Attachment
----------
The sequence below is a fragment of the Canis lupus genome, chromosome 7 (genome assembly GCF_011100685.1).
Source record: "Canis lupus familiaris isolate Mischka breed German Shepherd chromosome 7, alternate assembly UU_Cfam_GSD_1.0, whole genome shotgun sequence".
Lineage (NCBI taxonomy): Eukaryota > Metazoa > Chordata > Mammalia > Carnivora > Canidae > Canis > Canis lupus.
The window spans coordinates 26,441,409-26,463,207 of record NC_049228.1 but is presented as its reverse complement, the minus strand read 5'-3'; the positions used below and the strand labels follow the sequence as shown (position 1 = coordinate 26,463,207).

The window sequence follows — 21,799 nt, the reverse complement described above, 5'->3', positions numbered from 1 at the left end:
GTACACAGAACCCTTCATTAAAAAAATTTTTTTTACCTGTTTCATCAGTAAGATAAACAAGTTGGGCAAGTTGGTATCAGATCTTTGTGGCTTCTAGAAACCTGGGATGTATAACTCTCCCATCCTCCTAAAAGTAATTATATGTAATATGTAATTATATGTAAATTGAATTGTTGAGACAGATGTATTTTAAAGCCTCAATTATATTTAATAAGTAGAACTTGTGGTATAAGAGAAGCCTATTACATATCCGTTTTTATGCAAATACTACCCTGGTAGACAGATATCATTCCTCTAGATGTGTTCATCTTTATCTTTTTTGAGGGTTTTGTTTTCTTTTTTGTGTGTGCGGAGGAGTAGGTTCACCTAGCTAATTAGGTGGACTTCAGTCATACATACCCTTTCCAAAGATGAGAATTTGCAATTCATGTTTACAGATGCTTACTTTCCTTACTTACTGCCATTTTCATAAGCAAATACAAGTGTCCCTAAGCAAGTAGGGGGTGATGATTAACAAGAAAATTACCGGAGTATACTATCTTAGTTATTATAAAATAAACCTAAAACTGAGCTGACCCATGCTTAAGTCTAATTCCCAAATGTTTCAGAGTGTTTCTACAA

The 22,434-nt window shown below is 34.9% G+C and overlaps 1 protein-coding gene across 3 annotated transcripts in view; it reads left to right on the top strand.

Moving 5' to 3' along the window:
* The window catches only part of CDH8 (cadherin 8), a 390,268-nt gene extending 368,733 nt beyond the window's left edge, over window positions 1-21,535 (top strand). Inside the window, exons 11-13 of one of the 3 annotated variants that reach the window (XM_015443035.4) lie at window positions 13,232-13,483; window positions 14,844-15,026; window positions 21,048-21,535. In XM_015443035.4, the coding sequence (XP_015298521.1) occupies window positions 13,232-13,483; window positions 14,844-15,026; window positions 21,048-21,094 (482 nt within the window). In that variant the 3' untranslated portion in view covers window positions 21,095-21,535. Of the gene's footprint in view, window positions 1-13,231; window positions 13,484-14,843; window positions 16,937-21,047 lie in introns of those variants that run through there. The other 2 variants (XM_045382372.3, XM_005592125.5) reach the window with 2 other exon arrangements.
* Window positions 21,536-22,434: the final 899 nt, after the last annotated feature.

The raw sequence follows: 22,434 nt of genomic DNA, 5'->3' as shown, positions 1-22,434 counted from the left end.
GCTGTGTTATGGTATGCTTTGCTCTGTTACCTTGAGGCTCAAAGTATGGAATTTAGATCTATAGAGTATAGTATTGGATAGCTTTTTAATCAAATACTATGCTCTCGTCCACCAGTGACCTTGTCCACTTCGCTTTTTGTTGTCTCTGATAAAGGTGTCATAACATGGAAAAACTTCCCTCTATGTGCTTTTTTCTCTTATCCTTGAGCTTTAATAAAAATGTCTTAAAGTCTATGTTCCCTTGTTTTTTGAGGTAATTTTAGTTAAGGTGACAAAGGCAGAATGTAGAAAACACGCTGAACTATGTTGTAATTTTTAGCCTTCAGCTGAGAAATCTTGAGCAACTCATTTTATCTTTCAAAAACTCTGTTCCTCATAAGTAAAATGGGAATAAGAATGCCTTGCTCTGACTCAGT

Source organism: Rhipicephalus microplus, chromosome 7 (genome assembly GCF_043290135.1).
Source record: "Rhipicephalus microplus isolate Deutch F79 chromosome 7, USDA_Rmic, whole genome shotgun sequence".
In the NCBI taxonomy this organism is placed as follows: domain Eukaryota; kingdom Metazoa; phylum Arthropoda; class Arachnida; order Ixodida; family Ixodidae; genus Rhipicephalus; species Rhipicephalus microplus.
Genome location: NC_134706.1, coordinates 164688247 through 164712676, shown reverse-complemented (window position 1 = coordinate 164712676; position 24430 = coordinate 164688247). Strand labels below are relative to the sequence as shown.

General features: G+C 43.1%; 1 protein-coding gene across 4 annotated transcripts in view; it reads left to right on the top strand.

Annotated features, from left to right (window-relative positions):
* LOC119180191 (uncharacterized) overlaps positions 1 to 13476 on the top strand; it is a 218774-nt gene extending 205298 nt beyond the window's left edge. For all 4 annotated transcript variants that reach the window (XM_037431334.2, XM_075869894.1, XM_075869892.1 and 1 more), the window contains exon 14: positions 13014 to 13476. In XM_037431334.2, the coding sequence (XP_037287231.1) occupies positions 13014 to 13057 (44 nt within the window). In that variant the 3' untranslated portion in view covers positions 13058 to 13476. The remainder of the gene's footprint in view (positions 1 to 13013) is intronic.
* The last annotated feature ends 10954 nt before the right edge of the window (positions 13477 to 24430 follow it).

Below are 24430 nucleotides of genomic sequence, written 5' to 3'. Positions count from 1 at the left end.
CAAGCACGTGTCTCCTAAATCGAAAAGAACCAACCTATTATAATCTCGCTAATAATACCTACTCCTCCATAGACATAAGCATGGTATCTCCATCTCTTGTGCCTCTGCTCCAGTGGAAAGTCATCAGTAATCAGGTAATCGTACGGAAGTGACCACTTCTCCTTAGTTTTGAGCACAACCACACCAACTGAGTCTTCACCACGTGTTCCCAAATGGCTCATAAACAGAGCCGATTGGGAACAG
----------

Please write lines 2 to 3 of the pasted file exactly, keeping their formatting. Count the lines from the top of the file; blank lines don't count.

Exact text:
Source record: "Canis lupus familiaris isolate Mischka breed German Shepherd chromosome 7, alternate assembly UU_Cfam_GSD_1.0, whole genome shotgun sequence".
Lineage (NCBI taxonomy): Eukaryota > Metazoa > Chordata > Mammalia > Carnivora > Canidae > Canis > Canis lupus.